It was a very good day, with green numbers almost everywhere you looked. On broad-based support, the market headed higher for the third straight session to a new high for the year. The S&P 500 saw its best single-session gain in nearly a month, and a gratifying number of prices move into new and higher territory, helped by several generally good economic reports, about which more in a moment. (This column might be showing up in extremely small type. If so, I don't know the cause, but I'll get it fixed.)


The financial sector did well, up 3.4%. Big movers were multiline insurers, up 5.9%; diversified banks, up 3.1%, and regional banks, up 4.9%.


Commodities were strong, helping the CRB Commodity Index rise almost 2%. Gold settled 1.4% higher at $1020.20 an ounce and silver, not to be outdone, climbed 2.5% to a new 12-month high of $17.43 per ounce. Oil prices jumped 2.2% and natural gas prices settled 12.2% higher at $3.77 per contract. Natural gas is now up more than 55% from the 7-year lows that were set earlier this month.


Maybe it's just me (and if it is, let me know), but I can't help noticing that the MACD isn't making higher highs to strongly confirm the new highs of the Dow. Or the S&P or the Nasdaq. Maybe it doesn't mean much when you're pretty surely exiting a recession, but it's worth keeping an eye on.



Helping the Nasdaq along, software pioneer Adobe (ADBE) announced Wednesday that it's acquiring marketing-software firm Omniture (OMTR). Adobe fell $2.25 or 6.3% — it's still at an 11-month high — but Omniture took off, gaining $4.55 or $26.2% to $21.88.


There was a seemingly strange drop in the weekly Mortgage Bankers' Association purchase index last week, which monitors mortgage applications. It fell a large 10.3% — but considering that a lot of people may not have been shopping during the Labor Day week, it doesn't look too horrifying. The refinance index also fell; it dropped 7.4% However, a look at the four-week average, useful when containing a short period, shows the purchase index down just 0.4% and the refinance index up 5.2%. Loan rates were mixed in the week with 30-year mortgages up 6 basis points to 5.08% and 15-year and 1-year adjustable rate mortgages down slightly. Despite this report, housing data have been showing real improvement.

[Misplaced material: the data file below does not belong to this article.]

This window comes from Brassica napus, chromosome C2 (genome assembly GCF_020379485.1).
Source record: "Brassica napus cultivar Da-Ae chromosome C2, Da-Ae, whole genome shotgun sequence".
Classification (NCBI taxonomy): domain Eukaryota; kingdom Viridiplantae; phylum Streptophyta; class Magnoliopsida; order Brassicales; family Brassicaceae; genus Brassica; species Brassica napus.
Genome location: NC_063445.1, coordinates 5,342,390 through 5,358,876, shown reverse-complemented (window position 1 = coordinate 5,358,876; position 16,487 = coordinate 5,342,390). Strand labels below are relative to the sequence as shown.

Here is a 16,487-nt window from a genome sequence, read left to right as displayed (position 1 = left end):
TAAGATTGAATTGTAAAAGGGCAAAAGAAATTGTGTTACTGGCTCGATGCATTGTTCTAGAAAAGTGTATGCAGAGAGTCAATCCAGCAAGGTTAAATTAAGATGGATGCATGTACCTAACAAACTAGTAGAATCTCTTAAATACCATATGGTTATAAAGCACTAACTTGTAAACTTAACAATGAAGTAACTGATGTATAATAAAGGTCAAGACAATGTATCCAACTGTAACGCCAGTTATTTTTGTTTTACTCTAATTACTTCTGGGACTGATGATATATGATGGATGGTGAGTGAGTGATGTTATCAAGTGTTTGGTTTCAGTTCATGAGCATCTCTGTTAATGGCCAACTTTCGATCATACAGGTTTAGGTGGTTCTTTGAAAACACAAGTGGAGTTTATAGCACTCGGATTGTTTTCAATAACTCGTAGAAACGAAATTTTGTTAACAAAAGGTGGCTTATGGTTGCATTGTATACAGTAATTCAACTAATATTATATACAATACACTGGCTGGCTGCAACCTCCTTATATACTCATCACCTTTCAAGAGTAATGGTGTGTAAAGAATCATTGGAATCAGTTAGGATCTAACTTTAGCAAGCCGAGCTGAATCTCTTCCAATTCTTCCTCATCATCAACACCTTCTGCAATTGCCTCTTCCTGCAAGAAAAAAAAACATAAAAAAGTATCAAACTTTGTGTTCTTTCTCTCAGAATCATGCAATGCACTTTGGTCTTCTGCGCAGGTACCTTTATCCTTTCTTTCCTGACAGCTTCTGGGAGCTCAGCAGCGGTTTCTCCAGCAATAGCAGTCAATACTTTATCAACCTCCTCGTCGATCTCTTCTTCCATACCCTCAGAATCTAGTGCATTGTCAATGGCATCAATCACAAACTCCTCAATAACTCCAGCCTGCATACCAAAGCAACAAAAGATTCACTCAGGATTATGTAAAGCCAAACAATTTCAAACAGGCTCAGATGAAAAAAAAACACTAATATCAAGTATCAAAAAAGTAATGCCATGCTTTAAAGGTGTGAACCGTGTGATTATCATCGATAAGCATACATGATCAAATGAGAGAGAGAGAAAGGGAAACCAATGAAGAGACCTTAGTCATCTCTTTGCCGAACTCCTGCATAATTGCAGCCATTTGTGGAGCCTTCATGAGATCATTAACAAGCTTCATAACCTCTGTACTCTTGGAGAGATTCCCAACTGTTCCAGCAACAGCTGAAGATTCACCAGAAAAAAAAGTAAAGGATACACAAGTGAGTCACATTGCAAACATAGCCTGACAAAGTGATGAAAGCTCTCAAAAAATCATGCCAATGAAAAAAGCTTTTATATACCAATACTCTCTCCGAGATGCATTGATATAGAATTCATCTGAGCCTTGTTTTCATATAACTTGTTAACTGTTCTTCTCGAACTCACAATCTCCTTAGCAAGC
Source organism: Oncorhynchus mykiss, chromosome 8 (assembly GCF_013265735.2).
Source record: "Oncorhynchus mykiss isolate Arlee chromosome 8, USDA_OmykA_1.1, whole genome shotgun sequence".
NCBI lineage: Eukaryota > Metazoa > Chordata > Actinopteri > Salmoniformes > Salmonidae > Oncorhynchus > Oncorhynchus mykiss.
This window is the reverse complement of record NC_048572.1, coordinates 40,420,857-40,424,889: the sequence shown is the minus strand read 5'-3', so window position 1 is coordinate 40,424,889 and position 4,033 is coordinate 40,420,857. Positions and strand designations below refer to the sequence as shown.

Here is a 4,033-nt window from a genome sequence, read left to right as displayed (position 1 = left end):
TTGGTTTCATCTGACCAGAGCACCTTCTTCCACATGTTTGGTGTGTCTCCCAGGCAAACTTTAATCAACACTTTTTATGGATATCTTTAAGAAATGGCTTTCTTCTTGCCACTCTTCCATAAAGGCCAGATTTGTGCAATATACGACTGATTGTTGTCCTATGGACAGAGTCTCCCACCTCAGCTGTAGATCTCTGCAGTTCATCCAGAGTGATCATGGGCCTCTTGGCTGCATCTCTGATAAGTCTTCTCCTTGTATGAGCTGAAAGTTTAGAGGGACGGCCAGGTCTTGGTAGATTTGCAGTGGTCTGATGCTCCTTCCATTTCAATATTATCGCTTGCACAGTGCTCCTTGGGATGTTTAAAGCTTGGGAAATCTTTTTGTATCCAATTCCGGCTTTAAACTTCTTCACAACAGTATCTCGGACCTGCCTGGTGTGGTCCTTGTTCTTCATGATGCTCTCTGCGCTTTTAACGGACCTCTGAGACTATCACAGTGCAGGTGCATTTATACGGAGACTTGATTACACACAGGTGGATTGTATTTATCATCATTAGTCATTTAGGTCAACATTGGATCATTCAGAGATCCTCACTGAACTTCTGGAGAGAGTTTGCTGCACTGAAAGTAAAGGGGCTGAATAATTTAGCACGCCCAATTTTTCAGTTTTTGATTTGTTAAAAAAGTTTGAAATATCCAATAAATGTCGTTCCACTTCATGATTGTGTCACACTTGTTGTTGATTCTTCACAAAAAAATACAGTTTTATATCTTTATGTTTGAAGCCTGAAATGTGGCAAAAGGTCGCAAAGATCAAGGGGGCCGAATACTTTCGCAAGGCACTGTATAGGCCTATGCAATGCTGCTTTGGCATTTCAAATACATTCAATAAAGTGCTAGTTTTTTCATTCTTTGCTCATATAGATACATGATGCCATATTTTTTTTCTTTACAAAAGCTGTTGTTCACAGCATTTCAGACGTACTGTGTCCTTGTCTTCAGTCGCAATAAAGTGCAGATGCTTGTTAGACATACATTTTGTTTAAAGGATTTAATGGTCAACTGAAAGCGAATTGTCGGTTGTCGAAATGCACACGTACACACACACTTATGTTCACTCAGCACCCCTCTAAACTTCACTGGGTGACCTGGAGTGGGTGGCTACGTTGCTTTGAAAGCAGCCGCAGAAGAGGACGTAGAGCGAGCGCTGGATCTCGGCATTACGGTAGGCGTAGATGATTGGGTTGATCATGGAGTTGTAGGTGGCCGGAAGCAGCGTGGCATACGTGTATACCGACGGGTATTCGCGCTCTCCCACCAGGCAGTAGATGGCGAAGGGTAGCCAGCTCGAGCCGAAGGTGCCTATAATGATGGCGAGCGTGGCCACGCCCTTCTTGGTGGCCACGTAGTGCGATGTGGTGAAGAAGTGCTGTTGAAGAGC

We learned today from the Labor Department that consumer prices rose month-over-month in August on a spike in gasoline costs. Even so, the underlying trend shows very modest inflation, mercifully, as we crawl gasping, on all fours, out of recession. The Consumer Price Index (CPI) was up 0.4% percent last month after a flat July; that was still faintly above the 0.3% expectation. You may thank gasoline prices, which soared 9.1% after falling 0.8% the month before.

CONSUMER PRICE INDEX, all inclusive, for AUGUST:

Year over year, though, consumer prices fell 1.5% last month. They've been falling on an annual basis since March, although I'd like you to tell that to my local supermarket who is trying to charge me $1.89 for a head of Romaine lettuce. The consensus seems to be that we're in the part of the economic cycle where "inflation isn't an imminent concern." In the energy component, in addition to the gasoline jump, fuel oil spiked 6.2%, piped natural gas was up 0.4% and electricity actually fell 0.1%. Several factors kept the core rate down: The cash-for-clunkers tax credits helped push prices for new vehicles down by 1.3%, apparel slipped 0.1% and shelter costs were sluggish, notably rent (although see below). Prescription drugs and airline fares were up.

Okay, real quick, a fun refresher on the CPI (you can skip it, but there may be a quiz). You already know that the CPI measures inflation in consumer prices and is used by the Federal Reserve to modify economic policies; it's also used to adjust prices in other economic indicators and to re-evaluate government benefits. It includes the price changes of about 80,000 items purchased by urban households representing around 87% of the population. Sales taxes are included, income tax and prices of investments aren't. (Hmm.) Neither is the sales price of homes; instead, the CPI calculates the monthly equivalent of owning a home, which it derives from rents. (This is somewhat loony, since the CPI is likely to give an inaccurately low reading when home prices are high and rents are low, and an inaccurately high reading when home prices are low and rents are high.)

Two measures of inflation are reported: non-core, which includes everything, and core, which does not include food and energy costs. This is the one the Federal Reserve uses to adjust the Fed funds rate. Is that smart? Many no longer think so, if indeed they ever did. The Fed says it uses core CPI because food and energy are "too volatile" to accommodate the Fed's slow-acting Fed funds-rate adjustments and besides, to get a better gauge of the underlying inflation trend, you should cut those items out. Really? We all remember from Introduction to Statistics that you don't want to contaminate your data, so ignoring outlier results ("Hey, one guy scored 1,000!") is usually acceptable. But are food and energy truly outliers -- especially when they're on a consistent uptrend?

CORE CPI -- no food, no energy:

Some economists say that ignoring them could be understating the inflationary threat. Food and fuel are the very sectors where the ultimate results of a loose monetary policy will become the ugliest and most difficult to reverse.